It was Teresa who eventually hugged me and whispered, "Everything will be all right", while I listened to her numbly.

Her words rang in my head when I finally broke down and fitfully cried for over an hour at home, locking myself up in my room. I could feel my mum's worried glances, but she never knocked and came into my room. I could hear her footsteps trailing back to her fort - her kitchen - where there was some hint of vibrant life. 

Almost half a year passed and these memories still haunted me. Karina tried to comfort me, saying that it wasn't my fault that we weren't able to recruit the apathetic lower-form students. They would not join the club even if she promoted it with me, she told me on the phone. 

Feeling distressed, I opened my drawer and there it was. I used to stick it on the left side of my bookshelf, where I kept my favourite books, but it kept on falling. 

Perhaps it was the wind, or perhaps the photograph was too kind to mock me. I looked so happy in the photograph. Gently, I wiped off the thin layer of dust that covered it.  This seemed to add more colour to it. 

When did things start falling apart?

Last summer I was so busy joining lots of extra-curricular activities, meeting friends every day and reading all of the books I had been eagerly waiting to dive into for the entire academic year. And there was one big event written on the first column of everyone's schedule. It was the IGCSE results release date. On that day Stephanie, Teresa and I sat at Karina's home until the fateful afternoon, refreshing the official webpage every five minutes. 

It was the first time we actually felt like we were being ushered to a new world of the unknown, full of possibilities of the future we craved. 

My heart skipped a beat as we looked at the results together. Stephanie and Teresa cried, while Karina and I tried to cheer them up with homemade desserts. As the two of them left to go home, Karina told me about her plans to study in the UK.

"I received an offer from Brighton College and I'm going to take it. They have the best teaching environment. And students can ride ponies there over the weekend! Isn't that wonderful?"

Hearing her excited tone, I still couldn't recover from the shock. In all honesty, I felt betrayed. 

We were partners in crime. Yet she hadn't even told me that she had planned to study in the UK. I knew that she was always aiming for Oxbridge, but I didn't know that we would be taking separate paths so soon.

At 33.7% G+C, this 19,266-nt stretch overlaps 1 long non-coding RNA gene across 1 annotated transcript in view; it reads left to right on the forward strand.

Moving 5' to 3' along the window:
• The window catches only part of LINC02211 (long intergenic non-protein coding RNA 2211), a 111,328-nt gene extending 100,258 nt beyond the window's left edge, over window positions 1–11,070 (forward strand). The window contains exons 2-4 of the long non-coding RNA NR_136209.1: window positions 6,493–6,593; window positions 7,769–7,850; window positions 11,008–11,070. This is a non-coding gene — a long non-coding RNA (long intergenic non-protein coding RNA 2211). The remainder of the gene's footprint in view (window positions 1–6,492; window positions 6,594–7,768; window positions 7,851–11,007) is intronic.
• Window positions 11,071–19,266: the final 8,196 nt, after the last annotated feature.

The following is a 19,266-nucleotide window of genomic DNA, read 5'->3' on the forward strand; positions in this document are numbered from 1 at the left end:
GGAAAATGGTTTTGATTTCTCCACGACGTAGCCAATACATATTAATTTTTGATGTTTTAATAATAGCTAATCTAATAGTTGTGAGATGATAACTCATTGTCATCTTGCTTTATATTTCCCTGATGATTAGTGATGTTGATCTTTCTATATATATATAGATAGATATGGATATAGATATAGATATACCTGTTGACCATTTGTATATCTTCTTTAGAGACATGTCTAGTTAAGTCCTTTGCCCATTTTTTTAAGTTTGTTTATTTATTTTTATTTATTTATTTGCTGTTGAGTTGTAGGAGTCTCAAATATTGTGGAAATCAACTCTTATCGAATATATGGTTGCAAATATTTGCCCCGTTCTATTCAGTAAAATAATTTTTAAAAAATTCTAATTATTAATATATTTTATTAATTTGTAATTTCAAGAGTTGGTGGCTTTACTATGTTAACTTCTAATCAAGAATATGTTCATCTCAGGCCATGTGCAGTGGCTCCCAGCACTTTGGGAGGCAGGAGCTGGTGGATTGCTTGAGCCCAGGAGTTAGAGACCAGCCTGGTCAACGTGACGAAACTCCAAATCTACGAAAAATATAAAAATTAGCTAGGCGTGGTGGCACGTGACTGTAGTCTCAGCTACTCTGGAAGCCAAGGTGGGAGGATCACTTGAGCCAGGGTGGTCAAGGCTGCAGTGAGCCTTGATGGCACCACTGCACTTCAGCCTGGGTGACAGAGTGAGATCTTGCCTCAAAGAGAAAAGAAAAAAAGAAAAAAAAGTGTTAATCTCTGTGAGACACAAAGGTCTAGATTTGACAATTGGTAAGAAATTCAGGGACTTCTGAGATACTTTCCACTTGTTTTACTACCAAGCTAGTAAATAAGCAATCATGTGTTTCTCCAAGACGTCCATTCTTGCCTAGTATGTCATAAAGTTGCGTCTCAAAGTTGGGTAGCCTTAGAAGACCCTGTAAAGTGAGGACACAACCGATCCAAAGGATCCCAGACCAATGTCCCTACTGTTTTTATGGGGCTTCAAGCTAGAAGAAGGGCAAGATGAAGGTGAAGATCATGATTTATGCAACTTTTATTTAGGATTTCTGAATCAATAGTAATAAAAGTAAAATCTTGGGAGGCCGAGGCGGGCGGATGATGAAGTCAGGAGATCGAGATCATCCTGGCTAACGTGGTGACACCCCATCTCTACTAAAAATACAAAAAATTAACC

"You're going to study at Oxford with me after the DSE, okay? And you're going to be such a great lawyer that my publishers will hire you to sue anyone who pirates my best-selling novels." 

It sounded almost like a plea from her. 

Though I knew it was impossible, I tried to give her a reassuring smile. She must have noticed something because her enthusiasm dropped and we stayed silent for a long time. The atmosphere was not awkward, even though we were both staring at the television screen with hollow looks, unaware of each other's thoughts. Perhaps we had become too accustomed to each other's presence. 

When I raised my head to look at the vintage clock that hung on the clean, stainless wall, it was the first time I realised that time could be travelling so fast yet so slow at the same time. Later, when Karina's mother came home, she got us to take a photograph to commemorate our success in the IGCSE. 

A low, monotonous vibration from my phone dragged me out of my wistful nostalgia. 

It was Karina again.

"Listen to this, okay? It's brilliant. Hope it cheers you up a bit."

She sent me a link to a video she uploaded to YouTube an hour ago titled Sunshine on My Shoulder. I hesitantly proceeded to the webpage and heard the familiar lyrics. Karina used to hum this song to herself whenever she felt nervous. It was her father's favourite, she said. 

"Sunshine on my shoulder makes me happy
Sunshine in my eyes can make me cry
Sunshine on the water looks so lovely
Sunshine, almost always, makes me high
If I had a day that I could give you,
I'd give to you a day just like today
If I had a song that I could sing for you
I'd sing a song to make you feel this way
If I had a tale that I could tell you
I'd tell a tale sure to make you smile
If I had a wish that I could wish for you

I'd make a wish for sunshine for all the while"

I replayed the music over and over again, until I found the courage to continue writing my script.

At last it was 6.30am and the first ray of soft, golden sunlight entered my room. As it scattered over the walls, the shadows shifted to different positions. I made a cup of hot chocolate and stared out of the window again, phone in hand, thinking about my next text. 

This article appeared in the Young Post print edition as
Jasmin Tsang's Lending colour to our lives

Comments

To post comments please
register or